The most that can be asked of any material and any design is that as much material as possible should contribute to the draw force and that as little mass as possible be moved during the shot. Your version of that concept will determine the relative efficiency of the design.
Jim Davis

Kentucky--formerly Maine

Offline PatM

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Re: Pyramid vs everything else
« Reply #7 on: November 06, 2017, 02:22:03 pm »
I know, that's why light tipped recurves are better. ;)

Offline Jim Davis

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Re: Pyramid vs everything else
« Reply #8 on: November 06, 2017, 02:30:11 pm »
...but...the mass at the tips of a recurve is much more than the mass at the tips of a "pyramid...."
Jim Davis

Kentucky--formerly Maine

Offline PatM

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Re: Pyramid vs everything else
« Reply #9 on: November 06, 2017, 02:48:55 pm »
   Not to  the degree that it isn't offset by more optimally straining the rest of the limb, which is designed to take advantage of that by carrying width farther out the limb.

Offline DC

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Re: Pyramid vs everything else
« Reply #10 on: November 06, 2017, 02:52:36 pm »
  The stave probably wants width retained farther out the limb
I hate to do this but,"Why would it want this?"
Vancouver Island

Offline DC

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Re: Pyramid vs everything else
« Reply #11 on: November 06, 2017, 02:56:47 pm »
  I feel it works better when heating in gentle curves and reflexing.
As in easier to do or better performance wise? Maybe recurves don't tend to twist on a wider limb? I think I've heard that.
Vancouver Island

Online bradsmith2010

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Re: Pyramid vs everything else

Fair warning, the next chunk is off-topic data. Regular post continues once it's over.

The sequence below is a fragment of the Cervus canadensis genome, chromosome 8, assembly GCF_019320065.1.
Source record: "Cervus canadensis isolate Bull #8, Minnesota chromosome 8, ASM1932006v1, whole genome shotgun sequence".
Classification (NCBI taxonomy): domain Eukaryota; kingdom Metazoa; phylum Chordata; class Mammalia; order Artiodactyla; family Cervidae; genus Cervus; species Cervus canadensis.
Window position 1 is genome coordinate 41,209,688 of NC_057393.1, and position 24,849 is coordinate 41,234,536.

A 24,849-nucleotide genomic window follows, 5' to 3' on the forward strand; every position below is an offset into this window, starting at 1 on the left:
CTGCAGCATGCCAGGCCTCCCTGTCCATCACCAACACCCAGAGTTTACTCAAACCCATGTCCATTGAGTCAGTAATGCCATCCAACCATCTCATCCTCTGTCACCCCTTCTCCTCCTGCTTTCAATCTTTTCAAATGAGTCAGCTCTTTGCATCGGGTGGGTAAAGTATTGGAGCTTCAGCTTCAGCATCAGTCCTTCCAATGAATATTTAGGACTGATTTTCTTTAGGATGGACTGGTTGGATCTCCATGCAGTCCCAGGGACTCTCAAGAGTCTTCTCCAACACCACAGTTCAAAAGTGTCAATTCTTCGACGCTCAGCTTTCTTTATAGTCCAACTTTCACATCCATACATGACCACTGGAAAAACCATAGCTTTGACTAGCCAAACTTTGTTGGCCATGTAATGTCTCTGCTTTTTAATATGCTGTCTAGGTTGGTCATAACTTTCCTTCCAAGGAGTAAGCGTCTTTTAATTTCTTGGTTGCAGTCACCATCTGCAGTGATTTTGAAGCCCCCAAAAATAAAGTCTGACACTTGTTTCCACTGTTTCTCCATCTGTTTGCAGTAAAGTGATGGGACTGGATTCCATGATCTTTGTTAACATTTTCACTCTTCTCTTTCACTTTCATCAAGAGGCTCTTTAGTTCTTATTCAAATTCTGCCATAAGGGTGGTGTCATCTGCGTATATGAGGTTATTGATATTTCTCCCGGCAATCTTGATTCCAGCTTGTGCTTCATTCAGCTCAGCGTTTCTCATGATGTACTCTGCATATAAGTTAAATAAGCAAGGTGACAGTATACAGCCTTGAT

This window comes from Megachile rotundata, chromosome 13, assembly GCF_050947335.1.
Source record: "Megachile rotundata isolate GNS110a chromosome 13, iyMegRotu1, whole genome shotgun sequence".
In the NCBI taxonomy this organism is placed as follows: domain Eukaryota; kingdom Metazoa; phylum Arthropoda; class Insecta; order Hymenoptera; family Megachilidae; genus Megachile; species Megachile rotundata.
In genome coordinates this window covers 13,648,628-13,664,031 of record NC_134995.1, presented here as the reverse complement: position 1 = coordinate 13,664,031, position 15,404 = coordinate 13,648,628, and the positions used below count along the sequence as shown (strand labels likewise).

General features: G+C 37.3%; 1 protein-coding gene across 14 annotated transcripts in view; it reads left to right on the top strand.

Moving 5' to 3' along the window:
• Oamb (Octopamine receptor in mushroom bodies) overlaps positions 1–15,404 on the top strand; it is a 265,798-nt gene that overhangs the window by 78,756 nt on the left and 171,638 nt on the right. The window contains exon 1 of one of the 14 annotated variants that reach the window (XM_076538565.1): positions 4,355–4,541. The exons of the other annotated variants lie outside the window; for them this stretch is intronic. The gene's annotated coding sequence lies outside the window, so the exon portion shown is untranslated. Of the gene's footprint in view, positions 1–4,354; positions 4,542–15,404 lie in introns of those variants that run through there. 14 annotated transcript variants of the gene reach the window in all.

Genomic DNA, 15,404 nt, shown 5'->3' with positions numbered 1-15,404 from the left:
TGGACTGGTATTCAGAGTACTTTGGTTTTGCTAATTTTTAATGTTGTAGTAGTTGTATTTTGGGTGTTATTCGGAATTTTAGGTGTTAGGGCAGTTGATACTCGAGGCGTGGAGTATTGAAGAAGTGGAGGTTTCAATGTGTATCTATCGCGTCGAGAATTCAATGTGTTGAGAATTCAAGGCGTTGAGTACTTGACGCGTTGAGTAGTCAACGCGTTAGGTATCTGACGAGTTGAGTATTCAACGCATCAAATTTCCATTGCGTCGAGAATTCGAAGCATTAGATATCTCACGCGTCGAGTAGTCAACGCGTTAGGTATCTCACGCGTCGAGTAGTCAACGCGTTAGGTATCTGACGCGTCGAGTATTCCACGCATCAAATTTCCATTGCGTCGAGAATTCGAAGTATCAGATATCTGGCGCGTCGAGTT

« Reply #12 on: November 06, 2017, 03:00:58 pm »
I very rarely cut the front profile,, I just shape it as I go depending on the bend,,, sometimes it turns out a bit pyramid, and sometimes a bit more parallel... especially white woods might need to be a bit wider,,,  especially heavier bows too,,,,
there is a reason most Native bows are not all pyramid,, right,, (-P

Offline DC

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Re: Pyramid vs everything else
« Reply #13 on: November 06, 2017, 03:07:32 pm »

there is a reason most Native bows are not all pyramid,, right,, (-P

When you are using a sharp rock it's easier to taper 1' than 3'???? Did I get it, huh, huh.
Vancouver Island

Online NonBacked

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Re: Pyramid vs everything else
« Reply #14 on: November 06, 2017, 03:29:38 pm »
Look what you got started, DC! I love the levity of experienced bowyers!

It’s actually a very good question about limb design and performance. Esthetics aside, I won’t say pyramids are ugly or pretty…they’re “cute”. And, I agree with Jim – if you want a quick-build, pyramid is the way to go and they have good shooting characteristics. My first consideration when deciding on a specific design is the quality of the stave, and then the available width. Some staves will only work with an ELB or a pyramid design. When using narrow staves, (you already know this) you will have more flexibility with the draw weight by using parallel sides – more wood, more power. The next variable is adjusting the length of the parallel sides…again, stave quality is the first priority, and then the intended use (hunting, target, kid’s bow, etc.) is factored-in to achieve the intended draw weight.
H